MAKERS.com is a dynamic digital platform produced by filmmakers Dyllan McGee, Betsy West, and Peter Kunhardt, developed by AOL, showcasing hundreds of compelling stories from women of today and tomorrow. This historic video initiative features exclusive access to trailblazing women both known and unknown.
The story of the birth of the modern Women s Movement. When Betty Friedan s The Feminine Mystique came out in 1963, millions of American women felt the constraints of 1950s post-war culture, which confined them to the home or to low-paying, dead end jobs. At the same time, another group of women were emerging from the anti-war and civil rights movement determined to achieve their own revolution.
Makers: Women Who Make America will tell the remarkable story of the Women's Movement for the first time. Built on an extraordinary archive of interviews already completed for the website Makers.com, the film will feature the stories of those who led the fight, those who opposed it, and those both the famous and unknown caught up in its wake.
Most middle class women of the 1950s became homemakers. Many women felt dissatisfied.
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The story of the birth of the modern Women’s Movement. The hour is framed by two important publications — The Feminine Mystique and Ms. Magazine — and by the women who authored them: Betty Friedan and Gloria Steinem. When Friedan’s book came out in 1963, millions of American women had become uneasy under the constraints of 1950s post-war culture, which confined them to the home or to low-paying, dead-end jobs. The Feminine Mystique was, in the words of one reviewer, “a brick through the rose colored picture window of the American suburban bungalow.” At the same time, another group of women — younger and more radical — were emerging from the anti-war and civil rights movements determined to achieve their own revolution in American society. By the time Steinem founded Ms. Magazine in the early 1970s, these two streams of women had converged to create the modern Women’s Movement. Pivotal moments range from the early legal challenges brought by flight attendants and a rural Georgia telephone operator to the protests at the Miss America pageant and the takeover of the offices of Ladies Home Journal. It is a story filled with the spirit, humor and courage of a revolutionary generation.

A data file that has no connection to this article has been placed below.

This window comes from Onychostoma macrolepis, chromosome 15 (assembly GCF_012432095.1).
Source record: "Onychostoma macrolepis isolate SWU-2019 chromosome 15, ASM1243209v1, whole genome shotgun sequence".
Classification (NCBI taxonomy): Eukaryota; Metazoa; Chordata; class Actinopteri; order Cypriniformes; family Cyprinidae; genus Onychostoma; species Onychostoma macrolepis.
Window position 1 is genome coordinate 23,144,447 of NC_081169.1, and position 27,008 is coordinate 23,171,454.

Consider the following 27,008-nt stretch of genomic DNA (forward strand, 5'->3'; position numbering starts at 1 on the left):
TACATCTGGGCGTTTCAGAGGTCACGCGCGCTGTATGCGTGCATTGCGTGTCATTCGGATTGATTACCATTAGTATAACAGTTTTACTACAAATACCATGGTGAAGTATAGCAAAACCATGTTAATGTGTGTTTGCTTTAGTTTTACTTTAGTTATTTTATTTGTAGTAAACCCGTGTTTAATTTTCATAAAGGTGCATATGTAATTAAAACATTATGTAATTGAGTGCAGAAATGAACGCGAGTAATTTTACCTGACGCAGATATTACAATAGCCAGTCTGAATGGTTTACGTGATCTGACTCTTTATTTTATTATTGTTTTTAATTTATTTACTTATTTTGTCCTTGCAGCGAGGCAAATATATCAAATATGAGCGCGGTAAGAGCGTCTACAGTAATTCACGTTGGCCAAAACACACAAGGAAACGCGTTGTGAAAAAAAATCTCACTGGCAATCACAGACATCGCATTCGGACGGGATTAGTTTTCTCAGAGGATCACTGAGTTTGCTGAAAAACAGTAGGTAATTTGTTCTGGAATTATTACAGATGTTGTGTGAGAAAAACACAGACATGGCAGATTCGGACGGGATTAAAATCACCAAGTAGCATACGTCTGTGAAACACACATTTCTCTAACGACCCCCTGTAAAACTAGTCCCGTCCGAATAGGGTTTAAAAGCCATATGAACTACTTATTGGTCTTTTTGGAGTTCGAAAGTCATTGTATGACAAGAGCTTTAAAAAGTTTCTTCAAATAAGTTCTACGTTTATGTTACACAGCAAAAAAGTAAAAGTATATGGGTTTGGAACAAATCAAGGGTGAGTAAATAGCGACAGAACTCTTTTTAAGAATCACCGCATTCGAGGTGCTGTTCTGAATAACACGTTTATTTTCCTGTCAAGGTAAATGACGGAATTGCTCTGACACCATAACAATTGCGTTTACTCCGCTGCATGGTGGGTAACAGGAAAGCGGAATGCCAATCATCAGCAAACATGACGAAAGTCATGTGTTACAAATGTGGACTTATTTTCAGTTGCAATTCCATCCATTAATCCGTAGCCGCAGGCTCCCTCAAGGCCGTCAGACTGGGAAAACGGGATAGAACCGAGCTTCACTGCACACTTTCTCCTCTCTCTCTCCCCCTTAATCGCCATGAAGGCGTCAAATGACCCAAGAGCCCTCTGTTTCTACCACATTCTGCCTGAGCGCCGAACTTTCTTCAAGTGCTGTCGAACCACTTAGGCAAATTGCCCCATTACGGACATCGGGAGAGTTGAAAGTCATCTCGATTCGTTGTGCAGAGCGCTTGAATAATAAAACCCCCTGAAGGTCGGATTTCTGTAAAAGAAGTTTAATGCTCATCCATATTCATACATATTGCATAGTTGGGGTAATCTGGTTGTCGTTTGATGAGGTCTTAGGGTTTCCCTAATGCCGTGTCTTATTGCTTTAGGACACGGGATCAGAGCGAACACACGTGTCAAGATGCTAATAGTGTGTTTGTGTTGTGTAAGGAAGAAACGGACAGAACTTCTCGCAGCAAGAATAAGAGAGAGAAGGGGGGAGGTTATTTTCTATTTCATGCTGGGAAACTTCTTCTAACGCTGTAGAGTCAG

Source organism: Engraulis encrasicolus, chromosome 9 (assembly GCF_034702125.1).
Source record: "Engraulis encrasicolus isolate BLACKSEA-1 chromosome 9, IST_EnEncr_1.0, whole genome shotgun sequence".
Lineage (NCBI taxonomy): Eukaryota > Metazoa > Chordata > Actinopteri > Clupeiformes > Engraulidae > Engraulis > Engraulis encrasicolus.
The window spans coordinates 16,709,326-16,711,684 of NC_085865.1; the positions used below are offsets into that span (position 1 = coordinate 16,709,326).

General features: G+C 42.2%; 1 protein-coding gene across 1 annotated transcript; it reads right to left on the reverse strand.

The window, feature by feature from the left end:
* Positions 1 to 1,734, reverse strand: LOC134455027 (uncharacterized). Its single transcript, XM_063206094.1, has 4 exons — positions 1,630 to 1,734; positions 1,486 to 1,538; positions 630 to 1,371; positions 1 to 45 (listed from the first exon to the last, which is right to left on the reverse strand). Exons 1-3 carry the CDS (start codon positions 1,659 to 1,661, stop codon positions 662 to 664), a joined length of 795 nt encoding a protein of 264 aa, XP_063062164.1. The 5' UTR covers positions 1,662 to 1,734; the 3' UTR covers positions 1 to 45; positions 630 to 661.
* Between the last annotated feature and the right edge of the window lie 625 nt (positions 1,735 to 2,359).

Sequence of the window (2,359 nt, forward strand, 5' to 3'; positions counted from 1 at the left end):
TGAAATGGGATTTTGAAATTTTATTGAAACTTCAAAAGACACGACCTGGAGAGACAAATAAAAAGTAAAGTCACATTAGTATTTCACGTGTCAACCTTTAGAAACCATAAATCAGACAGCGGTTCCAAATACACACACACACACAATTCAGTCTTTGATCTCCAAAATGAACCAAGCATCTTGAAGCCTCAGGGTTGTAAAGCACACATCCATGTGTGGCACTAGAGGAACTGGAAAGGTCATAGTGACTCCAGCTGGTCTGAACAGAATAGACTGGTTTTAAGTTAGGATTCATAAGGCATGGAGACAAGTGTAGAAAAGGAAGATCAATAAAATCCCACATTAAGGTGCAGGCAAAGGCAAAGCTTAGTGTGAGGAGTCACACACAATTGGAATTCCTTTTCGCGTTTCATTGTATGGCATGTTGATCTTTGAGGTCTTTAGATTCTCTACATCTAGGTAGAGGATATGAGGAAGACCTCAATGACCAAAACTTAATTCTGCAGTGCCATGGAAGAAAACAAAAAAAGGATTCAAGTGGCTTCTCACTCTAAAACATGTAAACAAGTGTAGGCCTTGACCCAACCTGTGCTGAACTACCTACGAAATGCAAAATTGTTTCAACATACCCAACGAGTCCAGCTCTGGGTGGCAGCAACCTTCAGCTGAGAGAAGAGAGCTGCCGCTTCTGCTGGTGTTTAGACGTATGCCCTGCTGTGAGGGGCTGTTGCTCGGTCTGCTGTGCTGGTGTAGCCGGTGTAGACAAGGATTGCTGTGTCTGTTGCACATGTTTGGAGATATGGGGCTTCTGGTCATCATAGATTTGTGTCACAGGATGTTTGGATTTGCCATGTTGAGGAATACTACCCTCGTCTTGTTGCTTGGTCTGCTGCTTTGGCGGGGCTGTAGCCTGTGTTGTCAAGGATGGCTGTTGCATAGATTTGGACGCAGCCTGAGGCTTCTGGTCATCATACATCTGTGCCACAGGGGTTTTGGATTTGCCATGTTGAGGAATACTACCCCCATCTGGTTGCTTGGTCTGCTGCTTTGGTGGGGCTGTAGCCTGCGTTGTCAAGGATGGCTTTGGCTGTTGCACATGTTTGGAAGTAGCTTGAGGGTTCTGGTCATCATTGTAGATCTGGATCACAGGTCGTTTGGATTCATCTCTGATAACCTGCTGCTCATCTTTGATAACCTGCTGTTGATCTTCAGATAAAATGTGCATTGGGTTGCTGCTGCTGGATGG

A focused look at the workplace, where individual women crashed through the glass ceiling, and to the courts, where they waged a battle against the “hidden injuries” of battery, harassment and rape. Two women — in very different ways — asserted women’s control over their own bodies. When Anita Hill reluctantly stepped forward to accuse Supreme Court nominee Clarence Thomas of sexual harassment, she brought the issue out of the shadows. At the same time, pop superstar Madonna asserted a naked and aggressive sexuality, outside the control of men. However, even as the Movement achieved long-sought goals, a new generation of women were re-evaluating some of its most basic assumptions, especially the balance between work and family. By the 2000s, the movement was again under attack from conservatives seeking to rollback abortion and contraception laws, and by younger women fleeing the very word “feminism.” But the Movement is far from over, as new fronts in the struggle have opened up, especially overseas.
The Women's Movement begins to break out of the campuses and urban centers where it originated to affect nearly every man, woman and child in America.
A focused look at the workplace, where individual women crashed through the glass ceiling, and to the courts, where they waged a battle against the "hidden injuries" of battery, harassment and rape.
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